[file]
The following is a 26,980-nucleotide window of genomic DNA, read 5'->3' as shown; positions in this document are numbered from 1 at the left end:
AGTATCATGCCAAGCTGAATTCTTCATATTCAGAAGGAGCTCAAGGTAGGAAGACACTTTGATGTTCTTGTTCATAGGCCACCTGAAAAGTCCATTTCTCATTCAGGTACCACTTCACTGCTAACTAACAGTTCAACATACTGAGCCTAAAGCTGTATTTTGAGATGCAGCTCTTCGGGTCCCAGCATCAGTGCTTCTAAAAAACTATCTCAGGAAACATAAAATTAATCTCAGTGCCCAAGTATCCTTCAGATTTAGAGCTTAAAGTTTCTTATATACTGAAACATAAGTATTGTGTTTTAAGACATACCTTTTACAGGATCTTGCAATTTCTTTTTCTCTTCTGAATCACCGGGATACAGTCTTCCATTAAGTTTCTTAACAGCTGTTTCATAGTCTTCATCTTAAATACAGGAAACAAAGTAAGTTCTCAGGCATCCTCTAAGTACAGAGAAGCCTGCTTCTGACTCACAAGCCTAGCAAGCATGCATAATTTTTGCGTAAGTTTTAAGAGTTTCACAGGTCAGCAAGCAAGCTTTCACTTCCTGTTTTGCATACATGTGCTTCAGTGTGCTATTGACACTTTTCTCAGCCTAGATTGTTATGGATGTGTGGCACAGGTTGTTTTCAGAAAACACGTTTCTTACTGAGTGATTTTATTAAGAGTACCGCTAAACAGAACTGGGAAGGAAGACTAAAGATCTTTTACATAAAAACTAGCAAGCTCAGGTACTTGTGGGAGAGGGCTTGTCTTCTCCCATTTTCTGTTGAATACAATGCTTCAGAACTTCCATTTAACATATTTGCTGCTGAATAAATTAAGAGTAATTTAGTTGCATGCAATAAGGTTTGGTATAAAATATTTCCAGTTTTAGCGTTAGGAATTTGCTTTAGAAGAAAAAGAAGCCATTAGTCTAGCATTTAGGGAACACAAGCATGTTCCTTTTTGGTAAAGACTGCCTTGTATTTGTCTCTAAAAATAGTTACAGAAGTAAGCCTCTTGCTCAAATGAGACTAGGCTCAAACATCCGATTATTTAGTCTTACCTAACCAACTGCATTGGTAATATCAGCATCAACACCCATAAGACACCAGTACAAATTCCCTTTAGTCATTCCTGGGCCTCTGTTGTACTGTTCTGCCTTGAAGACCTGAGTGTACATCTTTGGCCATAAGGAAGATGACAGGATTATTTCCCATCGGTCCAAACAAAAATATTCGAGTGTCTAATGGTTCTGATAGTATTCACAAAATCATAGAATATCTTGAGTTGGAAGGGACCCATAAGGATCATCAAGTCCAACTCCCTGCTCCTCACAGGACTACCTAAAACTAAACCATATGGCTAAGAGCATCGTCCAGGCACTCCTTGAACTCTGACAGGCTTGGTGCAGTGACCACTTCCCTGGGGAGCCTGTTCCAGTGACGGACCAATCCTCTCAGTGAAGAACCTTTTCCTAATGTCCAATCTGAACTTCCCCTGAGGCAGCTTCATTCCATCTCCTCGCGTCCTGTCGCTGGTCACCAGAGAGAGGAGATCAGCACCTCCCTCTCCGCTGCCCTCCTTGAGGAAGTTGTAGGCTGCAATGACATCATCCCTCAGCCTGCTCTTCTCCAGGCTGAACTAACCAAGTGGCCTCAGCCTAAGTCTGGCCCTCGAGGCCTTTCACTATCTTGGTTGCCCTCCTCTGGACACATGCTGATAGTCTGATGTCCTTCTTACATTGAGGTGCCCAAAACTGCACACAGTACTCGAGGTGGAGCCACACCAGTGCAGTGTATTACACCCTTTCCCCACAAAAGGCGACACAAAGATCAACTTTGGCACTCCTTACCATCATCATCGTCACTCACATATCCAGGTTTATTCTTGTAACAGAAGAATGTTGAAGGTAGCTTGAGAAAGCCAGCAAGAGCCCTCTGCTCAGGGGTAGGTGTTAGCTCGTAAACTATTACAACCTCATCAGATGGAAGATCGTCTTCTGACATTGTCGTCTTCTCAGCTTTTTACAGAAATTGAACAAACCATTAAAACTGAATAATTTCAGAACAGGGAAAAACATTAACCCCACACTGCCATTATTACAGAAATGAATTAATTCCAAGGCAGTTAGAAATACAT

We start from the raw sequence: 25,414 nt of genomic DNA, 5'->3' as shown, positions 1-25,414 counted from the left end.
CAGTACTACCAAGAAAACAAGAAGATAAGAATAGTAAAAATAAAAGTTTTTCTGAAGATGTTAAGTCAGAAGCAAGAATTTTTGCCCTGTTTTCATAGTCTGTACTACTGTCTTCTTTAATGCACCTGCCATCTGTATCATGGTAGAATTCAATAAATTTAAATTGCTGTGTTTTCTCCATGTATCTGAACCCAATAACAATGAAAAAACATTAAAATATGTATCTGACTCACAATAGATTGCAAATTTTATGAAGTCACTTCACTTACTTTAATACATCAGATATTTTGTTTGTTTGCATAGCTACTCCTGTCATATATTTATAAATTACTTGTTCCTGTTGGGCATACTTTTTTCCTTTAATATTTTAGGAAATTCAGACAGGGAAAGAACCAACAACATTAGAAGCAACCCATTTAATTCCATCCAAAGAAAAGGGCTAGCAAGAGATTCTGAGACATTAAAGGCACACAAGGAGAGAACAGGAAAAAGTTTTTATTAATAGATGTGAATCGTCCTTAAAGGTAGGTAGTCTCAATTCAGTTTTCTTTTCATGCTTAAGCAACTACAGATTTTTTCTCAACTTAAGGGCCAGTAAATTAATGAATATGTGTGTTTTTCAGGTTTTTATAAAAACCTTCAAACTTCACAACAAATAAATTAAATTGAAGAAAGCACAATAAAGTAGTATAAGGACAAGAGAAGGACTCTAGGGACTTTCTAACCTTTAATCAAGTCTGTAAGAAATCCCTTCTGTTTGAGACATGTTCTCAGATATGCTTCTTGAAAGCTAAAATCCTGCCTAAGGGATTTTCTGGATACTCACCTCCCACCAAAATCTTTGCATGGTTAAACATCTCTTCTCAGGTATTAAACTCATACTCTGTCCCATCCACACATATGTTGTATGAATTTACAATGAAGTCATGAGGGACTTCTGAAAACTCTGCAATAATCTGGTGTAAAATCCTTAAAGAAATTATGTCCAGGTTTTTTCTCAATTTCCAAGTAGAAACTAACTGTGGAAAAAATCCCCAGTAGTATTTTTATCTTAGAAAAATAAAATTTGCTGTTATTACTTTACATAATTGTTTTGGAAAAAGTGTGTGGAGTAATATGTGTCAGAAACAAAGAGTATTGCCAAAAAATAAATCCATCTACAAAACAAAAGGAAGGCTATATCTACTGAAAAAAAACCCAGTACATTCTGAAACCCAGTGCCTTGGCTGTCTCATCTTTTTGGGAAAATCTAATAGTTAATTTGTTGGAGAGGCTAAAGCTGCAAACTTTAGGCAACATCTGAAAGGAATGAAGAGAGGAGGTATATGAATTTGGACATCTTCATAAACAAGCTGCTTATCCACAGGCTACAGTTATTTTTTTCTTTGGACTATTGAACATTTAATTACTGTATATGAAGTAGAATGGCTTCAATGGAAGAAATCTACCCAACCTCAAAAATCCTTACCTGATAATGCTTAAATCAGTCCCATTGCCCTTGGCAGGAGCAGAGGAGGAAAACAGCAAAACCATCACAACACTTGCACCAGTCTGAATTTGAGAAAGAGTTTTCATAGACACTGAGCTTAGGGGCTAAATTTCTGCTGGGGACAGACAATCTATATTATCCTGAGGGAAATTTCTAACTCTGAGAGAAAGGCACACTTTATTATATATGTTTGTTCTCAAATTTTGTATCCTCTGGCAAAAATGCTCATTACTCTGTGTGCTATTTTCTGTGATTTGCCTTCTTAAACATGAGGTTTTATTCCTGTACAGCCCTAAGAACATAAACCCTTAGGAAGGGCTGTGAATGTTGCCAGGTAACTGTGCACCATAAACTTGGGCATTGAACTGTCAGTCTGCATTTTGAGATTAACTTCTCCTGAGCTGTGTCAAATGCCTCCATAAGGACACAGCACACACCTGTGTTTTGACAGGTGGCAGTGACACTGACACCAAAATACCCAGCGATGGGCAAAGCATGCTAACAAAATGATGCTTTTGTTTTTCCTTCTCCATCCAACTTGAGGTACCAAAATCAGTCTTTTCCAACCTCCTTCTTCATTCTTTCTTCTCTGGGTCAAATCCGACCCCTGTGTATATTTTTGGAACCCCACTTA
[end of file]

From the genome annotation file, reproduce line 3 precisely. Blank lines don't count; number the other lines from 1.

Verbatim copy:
We start from the raw sequence: 25,414 nt of genomic DNA, 5'->3' as shown, positions 1-25,414 counted from the left end.